### 10 releases

0.1.9 | Jun 29, 2023 |
---|---|

0.1.8 | Jun 29, 2023 |

0.1.5 | May 23, 2023 |

0.1.4 | Apr 12, 2023 |

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# range-set-blaze

Integer sets as fast, sorted, integer ranges with full set operations

The integers can be any size (

to `u8`

) and may be signed (`u128`

to `i8`

). The set operations include `i128`

, `union`

, `intersection`

, `difference`

, and `symmetric difference`

.`complement`

The crate's main struct is

, a set of integers. See the documentation for details.`RangeSetBlaze`

Unlike the standard

`and`

BTreeSet`,`

HashSet`does not store every integer in the set. Rather, it stores sorted & disjoint ranges of integers in a cache-efficient`

RangeSetBlaze`. It differs from other interval libraries -- that we know of -- by offering full set operations and by being optimized for sets of clumpy integers.`

BTreeMapWe can construct a

`from unsorted & redundant integers (or ranges). When the inputs are clumpy, construction will be linear in the number of inputs and set operations will be sped up quadratically.`

RangeSetBlaze

The crate's main trait is

. It is implemented by iterators of sorted & disjoint ranges of integers. See the `SortedDisjoint`

documentation for details.`SortedDisjoint`

With any

`iterator we can perform set operations in one pass through the ranges and with minimal (constant) memory. It enforces the "sorted & disjoint" constraint at compile time. This trait is inspired by the`

SortedDisjoint`trait from the sorted_iter crate.`

SortedIterator`differs from its inspiration by specializing on disjoint integer ranges.`

SortedDisjoint

The crate supports no_std, WASM, and embedded projects:

`[``dependencies``]`
`range-set-blaze = { features ``=` `[``"`alloc`"``]`, default-features = false, version=VERSION }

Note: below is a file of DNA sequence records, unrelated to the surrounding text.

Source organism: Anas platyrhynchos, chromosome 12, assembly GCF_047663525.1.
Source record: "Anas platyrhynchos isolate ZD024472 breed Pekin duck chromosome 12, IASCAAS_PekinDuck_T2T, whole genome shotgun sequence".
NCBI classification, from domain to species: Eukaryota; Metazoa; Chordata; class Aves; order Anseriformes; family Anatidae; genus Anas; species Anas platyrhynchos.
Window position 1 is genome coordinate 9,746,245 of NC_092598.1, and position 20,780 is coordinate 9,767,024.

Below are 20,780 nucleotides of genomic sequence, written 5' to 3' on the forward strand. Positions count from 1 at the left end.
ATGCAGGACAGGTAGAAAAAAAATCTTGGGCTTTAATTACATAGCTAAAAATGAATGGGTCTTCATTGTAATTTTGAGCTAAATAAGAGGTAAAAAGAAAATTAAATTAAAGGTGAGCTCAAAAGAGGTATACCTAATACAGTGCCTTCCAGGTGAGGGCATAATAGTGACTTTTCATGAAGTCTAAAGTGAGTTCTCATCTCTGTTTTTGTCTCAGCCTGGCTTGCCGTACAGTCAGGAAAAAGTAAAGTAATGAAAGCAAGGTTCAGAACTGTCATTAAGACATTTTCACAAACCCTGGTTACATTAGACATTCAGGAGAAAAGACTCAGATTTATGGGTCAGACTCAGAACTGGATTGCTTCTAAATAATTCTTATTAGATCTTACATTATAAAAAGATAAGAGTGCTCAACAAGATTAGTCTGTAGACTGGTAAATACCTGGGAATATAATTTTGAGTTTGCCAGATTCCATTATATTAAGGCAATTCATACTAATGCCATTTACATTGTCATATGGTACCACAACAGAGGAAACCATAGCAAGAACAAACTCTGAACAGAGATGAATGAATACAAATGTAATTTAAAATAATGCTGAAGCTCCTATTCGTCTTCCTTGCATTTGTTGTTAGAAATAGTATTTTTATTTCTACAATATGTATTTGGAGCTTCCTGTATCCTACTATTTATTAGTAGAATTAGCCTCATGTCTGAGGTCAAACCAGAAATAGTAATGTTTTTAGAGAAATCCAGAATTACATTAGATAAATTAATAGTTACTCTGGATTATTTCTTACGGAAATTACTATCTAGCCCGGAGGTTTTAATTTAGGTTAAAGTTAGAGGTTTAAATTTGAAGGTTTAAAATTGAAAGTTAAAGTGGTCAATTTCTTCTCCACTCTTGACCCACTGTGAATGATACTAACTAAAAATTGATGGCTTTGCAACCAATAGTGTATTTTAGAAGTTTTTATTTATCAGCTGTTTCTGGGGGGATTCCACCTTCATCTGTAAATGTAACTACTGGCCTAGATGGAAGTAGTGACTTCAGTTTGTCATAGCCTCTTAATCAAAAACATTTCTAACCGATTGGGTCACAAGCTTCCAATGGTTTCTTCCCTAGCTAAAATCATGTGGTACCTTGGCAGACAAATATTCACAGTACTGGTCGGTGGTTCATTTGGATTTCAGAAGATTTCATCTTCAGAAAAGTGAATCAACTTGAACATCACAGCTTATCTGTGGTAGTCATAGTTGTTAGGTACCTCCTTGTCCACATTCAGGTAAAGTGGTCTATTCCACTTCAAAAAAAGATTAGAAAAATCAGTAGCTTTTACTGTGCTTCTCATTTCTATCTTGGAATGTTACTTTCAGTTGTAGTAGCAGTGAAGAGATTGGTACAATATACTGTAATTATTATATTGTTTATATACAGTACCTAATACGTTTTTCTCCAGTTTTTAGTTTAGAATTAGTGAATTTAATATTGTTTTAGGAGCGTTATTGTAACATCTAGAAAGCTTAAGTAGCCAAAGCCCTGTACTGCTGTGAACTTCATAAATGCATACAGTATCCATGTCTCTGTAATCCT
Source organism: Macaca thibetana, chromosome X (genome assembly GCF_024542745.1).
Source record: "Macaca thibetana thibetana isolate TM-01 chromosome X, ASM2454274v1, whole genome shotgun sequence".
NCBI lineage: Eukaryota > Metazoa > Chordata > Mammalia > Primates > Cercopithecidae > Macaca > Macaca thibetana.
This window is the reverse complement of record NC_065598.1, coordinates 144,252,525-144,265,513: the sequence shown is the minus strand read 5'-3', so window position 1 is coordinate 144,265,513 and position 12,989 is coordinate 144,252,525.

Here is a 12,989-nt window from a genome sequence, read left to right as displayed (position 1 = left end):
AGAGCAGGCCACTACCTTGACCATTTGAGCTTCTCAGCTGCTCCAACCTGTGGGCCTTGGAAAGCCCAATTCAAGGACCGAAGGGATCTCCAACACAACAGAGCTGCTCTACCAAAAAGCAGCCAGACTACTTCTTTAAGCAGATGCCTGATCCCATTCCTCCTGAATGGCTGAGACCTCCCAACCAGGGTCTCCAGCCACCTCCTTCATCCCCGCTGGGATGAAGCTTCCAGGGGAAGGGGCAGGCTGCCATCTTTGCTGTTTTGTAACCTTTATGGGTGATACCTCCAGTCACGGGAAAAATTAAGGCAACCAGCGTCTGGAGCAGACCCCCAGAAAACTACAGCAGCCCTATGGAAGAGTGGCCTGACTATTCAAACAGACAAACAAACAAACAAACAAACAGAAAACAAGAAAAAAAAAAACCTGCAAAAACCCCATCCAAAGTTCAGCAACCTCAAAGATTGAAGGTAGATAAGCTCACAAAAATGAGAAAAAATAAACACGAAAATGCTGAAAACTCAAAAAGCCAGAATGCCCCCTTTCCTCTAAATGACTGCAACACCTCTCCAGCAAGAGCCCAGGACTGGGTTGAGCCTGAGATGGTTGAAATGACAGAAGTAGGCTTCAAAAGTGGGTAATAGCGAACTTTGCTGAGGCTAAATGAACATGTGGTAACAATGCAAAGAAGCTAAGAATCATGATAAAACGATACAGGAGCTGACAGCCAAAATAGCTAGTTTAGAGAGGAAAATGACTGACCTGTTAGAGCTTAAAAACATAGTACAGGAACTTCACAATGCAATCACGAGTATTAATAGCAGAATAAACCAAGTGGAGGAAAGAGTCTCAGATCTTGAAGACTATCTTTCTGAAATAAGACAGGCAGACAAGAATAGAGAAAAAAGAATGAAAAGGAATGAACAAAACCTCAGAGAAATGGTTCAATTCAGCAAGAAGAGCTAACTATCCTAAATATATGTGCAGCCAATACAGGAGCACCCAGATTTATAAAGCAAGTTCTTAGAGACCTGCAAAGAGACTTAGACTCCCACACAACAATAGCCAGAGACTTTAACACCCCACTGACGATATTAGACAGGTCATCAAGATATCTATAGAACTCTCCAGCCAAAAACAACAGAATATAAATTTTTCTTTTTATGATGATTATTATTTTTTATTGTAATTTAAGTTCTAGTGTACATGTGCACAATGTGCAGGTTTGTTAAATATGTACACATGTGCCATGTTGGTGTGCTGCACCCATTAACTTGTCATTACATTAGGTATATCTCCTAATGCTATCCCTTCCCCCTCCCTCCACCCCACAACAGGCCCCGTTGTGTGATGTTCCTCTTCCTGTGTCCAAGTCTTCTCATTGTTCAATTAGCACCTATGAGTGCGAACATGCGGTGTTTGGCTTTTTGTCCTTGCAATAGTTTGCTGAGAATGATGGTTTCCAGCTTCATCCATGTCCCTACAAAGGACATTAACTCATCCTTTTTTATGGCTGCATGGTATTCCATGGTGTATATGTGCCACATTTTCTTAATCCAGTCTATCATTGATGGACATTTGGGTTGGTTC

*Replace VERSION with the current version.*

## Article

See Nine Rules for Creating Fast, Safe, and Compatible Data Structures in Rust:
Lessons from RangeSetBlaze in *Towards Data Science*. It provides a high-level overview of the crate and its design: Part 1, Part 2

## Benchmarks

See the benchmarks for performance comparisons with other range-related crates.

Generally, for many tasks involving clumpy integers and ranges,

is much faster than alternatives.`RangeSetBlaze`

The benchmarks are in the

directory. To run them, use `benches`

.`cargo`` bench`

## Examples

Example 1

Here we take the union (operator “|”) of two

's:`RangeSetBlaze`

`use` `range_set_blaze``::`RangeSetBlaze`;`
`//` a is the set of integers from 100 to 499 (inclusive) and 501 to 1000 (inclusive)
`let` a `=` `RangeSetBlaze``::`from_iter`(``[``100``..``=``499``,` `501``..``=``999``]``)``;`
`//` b is the set of integers -20 and the range 400 to 599 (inclusive)
`let` b `=` `RangeSetBlaze``::`from_iter`(``[``-``20``..``=``-``20``,` `400``..``=``599``]``)``;`
`//` c is the union of a and b, namely -20 and 100 to 999 (inclusive)
`let` c `=` a `|` b`;`
`assert_eq!``(`c`,` `RangeSetBlaze``::`from_iter`(``[``-``20``..``=``-``20``,` `100``..``=``999``]``)``)``;`

Example 2

In biology, suppose we want to find the intron regions of a gene but we are given only the transcription region and the exon regions.

We create a

for the transcription region and a `RangeSetBlaze`

for all the exon regions.
Then we take the difference between the transcription region and exon regions to find the intron regions.`RangeSetBlaze`

`use` `range_set_blaze``::`RangeSetBlaze`;`
`let` line `=` `"`chr15 29370 37380 29370,32358,36715 30817,32561,37380`"``;`
`//` split the line on white space
`let` `mut` iter `=` line`.``split_whitespace``(``)``;`
`let` chr `=` iter`.``next``(``)``.``unwrap``(``)``;`
`//` Parse the start and end of the transcription region into a RangeSetBlaze
`let` trans_start`:` `i32` `=` iter`.``next``(``)``.``unwrap``(``)``.``parse``(``)``.``unwrap``(``)``;`
`let` trans_end`:` `i32` `=` iter`.``next``(``)``.``unwrap``(``)``.``parse``(``)``.``unwrap``(``)``;`
`let` trans `=` `RangeSetBlaze``::`from_iter`(``[`trans_start`..``=`trans_end`]``)``;`
`assert_eq!``(`trans`,` `RangeSetBlaze``::`from_iter`(``[``29370``..``=``37380``]``)``)``;`
`//` Parse the start and end of the exons into a RangeSetBlaze
`let` exon_starts `=` iter`.``next``(``)``.``unwrap``(``)``.``split``(``'`,`'``)``.``map``(``|``s``|` `s``.``parse``::``<``i32``>``(``)``)``;`
`let` exon_ends `=` iter`.``next``(``)``.``unwrap``(``)``.``split``(``'`,`'``)``.``map``(``|``s``|` `s``.``parse``::``<``i32``>``(``)``)``;`
`let` exon_ranges `=` exon_starts
`.``zip``(`exon_ends`)`
`.``map``(``|``(``s``,` `e``)``|` `s``.``unwrap``(``)``..``=`e`.``unwrap``(``)``)``;`
`let` exons `=` `RangeSetBlaze``::`from_iter`(`exon_ranges`)``;`
`assert_eq!``(`
exons`,`
`RangeSetBlaze``::`from_iter`(``[``29370``..``=``30817``,` `32358``..``=``32561``,` `36715``..``=``37380``]``)`
`)``;`
`//` Use 'set difference' to find the introns
`let` intron `=` trans `-` exons`;`
`assert_eq!``(`intron`,` `RangeSetBlaze``::`from_iter`(``[``30818``..``=``32357``,` `32562``..``=``36714``]``)``)``;`
`for` range `in` intron`.``ranges``(``)` `{`
`let` `(`start`,` end`)` `=` range`.``into_inner``(``)``;`
`println!``(``"``{chr}``\t``{start}``\t``{end}``"``)``;`
`}`